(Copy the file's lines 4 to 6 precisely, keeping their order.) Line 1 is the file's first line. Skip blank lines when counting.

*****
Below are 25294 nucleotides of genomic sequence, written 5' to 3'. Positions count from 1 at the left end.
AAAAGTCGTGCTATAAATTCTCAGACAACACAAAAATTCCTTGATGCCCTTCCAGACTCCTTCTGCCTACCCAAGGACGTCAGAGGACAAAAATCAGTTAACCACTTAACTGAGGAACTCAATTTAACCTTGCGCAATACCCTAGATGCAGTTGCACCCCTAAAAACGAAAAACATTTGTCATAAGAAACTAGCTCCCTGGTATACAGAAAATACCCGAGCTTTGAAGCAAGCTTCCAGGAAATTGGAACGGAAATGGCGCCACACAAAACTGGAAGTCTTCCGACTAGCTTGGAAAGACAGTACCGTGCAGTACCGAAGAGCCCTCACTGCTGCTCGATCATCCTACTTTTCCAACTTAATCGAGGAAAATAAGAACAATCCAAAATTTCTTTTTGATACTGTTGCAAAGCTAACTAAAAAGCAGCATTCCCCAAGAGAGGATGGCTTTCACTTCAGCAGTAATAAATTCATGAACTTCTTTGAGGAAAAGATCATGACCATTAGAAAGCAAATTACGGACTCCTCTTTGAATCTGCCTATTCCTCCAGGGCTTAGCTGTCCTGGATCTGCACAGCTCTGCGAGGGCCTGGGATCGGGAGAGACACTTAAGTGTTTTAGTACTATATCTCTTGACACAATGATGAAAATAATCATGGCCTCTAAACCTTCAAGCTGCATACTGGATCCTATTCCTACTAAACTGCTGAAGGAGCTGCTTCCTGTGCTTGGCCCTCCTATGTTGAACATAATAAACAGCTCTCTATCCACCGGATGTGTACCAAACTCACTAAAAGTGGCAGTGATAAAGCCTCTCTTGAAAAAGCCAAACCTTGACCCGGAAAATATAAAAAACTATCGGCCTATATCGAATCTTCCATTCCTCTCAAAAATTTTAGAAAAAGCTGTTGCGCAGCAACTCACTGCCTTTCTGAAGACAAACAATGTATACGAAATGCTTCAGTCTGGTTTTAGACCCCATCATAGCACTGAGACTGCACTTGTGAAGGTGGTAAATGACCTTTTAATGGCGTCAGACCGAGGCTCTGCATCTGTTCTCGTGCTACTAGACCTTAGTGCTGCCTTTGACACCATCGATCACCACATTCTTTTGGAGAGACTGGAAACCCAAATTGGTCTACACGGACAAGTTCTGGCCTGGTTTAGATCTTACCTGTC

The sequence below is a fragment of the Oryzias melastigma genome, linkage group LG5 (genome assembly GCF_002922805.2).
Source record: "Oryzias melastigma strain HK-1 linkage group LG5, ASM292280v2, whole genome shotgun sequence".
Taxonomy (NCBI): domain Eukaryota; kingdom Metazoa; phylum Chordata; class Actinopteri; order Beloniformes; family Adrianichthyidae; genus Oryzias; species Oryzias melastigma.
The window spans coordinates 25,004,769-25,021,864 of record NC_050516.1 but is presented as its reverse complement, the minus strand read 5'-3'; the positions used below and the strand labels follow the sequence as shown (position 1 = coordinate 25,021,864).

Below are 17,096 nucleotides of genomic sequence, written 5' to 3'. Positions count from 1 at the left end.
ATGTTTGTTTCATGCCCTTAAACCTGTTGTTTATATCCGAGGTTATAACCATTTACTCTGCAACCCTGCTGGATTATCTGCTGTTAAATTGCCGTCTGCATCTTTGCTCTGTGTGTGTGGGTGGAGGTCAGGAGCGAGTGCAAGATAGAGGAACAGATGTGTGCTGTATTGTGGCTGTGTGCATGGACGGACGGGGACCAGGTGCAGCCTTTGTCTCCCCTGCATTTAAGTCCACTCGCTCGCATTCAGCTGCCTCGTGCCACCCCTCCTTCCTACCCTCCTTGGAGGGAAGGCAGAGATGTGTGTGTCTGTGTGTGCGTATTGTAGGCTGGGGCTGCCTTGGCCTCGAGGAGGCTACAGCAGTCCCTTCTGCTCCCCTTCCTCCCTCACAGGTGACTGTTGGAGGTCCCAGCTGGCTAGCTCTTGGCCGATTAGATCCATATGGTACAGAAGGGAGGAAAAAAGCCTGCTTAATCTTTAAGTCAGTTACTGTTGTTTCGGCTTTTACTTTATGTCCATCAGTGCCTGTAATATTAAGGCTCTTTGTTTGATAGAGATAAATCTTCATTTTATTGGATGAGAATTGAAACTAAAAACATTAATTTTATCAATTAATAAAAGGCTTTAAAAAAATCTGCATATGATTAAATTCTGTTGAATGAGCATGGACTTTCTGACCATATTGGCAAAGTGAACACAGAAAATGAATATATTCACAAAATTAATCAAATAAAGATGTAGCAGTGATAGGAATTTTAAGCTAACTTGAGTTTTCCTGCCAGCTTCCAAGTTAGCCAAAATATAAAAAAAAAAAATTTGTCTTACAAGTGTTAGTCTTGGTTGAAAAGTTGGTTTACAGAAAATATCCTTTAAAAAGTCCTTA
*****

Source record: "Oryzias melastigma strain HK-1 linkage group LG5, ASM292280v2, whole genome shotgun sequence".
Taxonomy (NCBI): domain Eukaryota; kingdom Metazoa; phylum Chordata; class Actinopteri; order Beloniformes; family Adrianichthyidae; genus Oryzias; species Oryzias melastigma.
The window spans coordinates 25,004,769-25,021,864 of record NC_050516.1 but is presented as its reverse complement, the minus strand read 5'-3'; the positions used below and the strand labels follow the sequence as shown (position 1 = coordinate 25,021,864).